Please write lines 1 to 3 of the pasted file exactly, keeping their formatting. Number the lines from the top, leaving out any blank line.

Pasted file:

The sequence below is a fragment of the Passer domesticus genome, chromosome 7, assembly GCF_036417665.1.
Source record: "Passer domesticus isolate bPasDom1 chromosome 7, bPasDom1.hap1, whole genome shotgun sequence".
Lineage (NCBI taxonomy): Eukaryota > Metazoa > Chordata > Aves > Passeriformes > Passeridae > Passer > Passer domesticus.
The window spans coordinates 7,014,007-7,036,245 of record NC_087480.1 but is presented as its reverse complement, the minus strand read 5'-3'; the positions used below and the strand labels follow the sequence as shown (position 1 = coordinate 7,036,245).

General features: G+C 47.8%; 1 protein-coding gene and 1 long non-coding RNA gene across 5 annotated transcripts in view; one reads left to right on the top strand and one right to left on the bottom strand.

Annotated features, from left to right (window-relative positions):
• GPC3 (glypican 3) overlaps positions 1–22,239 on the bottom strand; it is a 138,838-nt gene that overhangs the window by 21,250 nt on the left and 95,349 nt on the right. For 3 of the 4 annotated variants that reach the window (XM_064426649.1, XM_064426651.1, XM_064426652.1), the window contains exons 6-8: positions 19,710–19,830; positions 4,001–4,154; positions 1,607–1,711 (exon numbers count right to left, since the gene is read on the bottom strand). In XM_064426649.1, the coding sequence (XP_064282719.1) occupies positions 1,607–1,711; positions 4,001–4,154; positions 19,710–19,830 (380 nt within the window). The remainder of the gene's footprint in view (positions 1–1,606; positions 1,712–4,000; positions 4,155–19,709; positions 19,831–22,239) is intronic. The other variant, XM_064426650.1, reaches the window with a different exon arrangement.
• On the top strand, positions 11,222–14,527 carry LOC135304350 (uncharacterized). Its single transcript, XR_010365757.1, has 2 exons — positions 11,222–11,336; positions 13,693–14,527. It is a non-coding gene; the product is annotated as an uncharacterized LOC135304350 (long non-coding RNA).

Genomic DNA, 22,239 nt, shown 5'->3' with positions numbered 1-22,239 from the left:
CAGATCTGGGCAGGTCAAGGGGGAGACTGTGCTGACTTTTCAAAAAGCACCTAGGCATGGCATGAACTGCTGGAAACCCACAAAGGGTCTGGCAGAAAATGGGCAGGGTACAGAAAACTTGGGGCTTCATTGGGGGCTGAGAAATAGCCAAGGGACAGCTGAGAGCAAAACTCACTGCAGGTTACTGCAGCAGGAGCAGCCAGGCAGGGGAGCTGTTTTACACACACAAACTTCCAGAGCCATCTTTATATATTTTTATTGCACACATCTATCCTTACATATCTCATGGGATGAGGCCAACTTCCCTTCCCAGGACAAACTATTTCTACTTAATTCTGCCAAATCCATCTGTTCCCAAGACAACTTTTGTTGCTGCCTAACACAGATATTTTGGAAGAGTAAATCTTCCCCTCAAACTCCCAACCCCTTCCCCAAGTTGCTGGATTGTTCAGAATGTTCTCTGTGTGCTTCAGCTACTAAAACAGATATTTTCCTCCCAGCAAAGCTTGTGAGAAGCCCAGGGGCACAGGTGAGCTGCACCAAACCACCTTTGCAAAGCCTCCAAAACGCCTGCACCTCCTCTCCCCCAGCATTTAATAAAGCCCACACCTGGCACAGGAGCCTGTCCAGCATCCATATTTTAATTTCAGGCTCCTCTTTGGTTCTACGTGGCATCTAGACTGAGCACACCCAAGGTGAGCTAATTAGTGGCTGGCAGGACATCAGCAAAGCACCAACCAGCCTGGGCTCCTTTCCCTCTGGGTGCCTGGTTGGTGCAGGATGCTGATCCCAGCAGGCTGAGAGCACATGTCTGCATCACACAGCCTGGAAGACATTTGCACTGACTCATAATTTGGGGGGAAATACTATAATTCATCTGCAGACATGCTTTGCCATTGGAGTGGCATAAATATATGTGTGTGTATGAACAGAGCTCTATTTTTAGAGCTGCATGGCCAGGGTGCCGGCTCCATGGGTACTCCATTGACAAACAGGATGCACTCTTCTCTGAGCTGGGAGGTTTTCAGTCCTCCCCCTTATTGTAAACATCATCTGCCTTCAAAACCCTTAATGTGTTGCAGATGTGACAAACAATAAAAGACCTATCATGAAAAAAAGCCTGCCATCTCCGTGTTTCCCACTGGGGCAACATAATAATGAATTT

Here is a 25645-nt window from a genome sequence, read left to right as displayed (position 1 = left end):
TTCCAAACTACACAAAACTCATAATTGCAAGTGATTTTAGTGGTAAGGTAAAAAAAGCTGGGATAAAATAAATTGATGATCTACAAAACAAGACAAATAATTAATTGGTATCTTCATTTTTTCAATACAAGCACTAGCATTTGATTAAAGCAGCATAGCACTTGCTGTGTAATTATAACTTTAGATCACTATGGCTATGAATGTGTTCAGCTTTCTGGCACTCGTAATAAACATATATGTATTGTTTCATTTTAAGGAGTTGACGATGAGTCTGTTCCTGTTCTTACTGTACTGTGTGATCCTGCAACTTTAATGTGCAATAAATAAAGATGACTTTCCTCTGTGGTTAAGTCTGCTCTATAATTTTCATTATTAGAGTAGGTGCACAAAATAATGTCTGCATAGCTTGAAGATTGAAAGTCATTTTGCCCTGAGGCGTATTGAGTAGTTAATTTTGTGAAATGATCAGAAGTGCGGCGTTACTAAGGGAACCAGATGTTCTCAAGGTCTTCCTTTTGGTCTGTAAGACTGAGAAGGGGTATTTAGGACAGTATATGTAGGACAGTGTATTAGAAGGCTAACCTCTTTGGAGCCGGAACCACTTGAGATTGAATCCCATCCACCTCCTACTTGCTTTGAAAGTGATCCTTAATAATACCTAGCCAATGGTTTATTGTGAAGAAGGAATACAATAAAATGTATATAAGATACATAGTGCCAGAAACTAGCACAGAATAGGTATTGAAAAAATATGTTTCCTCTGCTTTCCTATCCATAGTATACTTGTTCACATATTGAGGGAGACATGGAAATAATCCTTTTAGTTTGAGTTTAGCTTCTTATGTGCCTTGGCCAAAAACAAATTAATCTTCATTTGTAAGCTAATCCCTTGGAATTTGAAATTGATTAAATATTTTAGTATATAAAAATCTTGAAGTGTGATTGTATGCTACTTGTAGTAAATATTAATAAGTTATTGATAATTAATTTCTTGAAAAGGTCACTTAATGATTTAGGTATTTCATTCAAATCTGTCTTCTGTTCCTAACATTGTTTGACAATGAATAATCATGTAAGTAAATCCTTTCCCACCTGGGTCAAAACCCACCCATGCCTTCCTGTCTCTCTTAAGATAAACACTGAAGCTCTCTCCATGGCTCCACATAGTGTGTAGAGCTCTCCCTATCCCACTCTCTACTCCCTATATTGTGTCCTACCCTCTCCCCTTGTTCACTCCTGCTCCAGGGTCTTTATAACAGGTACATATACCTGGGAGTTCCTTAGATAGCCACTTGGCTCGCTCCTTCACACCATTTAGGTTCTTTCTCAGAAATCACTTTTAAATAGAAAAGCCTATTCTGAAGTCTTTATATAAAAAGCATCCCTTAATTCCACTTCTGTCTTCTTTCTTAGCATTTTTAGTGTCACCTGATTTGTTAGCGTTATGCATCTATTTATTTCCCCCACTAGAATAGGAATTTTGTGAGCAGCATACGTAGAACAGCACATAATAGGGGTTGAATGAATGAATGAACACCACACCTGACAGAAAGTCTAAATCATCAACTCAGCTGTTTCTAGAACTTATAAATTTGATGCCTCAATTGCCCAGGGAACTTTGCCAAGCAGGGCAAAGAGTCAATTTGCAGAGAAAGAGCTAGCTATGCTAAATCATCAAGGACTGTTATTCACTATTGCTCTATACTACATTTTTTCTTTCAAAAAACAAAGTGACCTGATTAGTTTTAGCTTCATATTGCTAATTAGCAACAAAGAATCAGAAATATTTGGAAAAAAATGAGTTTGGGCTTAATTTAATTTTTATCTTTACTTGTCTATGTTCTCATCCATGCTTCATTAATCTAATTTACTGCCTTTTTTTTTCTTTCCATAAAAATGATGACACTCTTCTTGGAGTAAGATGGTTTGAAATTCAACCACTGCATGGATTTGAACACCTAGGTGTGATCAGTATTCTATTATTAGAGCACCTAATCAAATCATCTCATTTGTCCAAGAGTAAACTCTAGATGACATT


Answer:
The sequence below is a fragment of the Passer domesticus genome, chromosome 7, assembly GCF_036417665.1.
Source record: "Passer domesticus isolate bPasDom1 chromosome 7, bPasDom1.hap1, whole genome shotgun sequence".
Lineage (NCBI taxonomy): Eukaryota > Metazoa > Chordata > Aves > Passeriformes > Passeridae > Passer > Passer domesticus.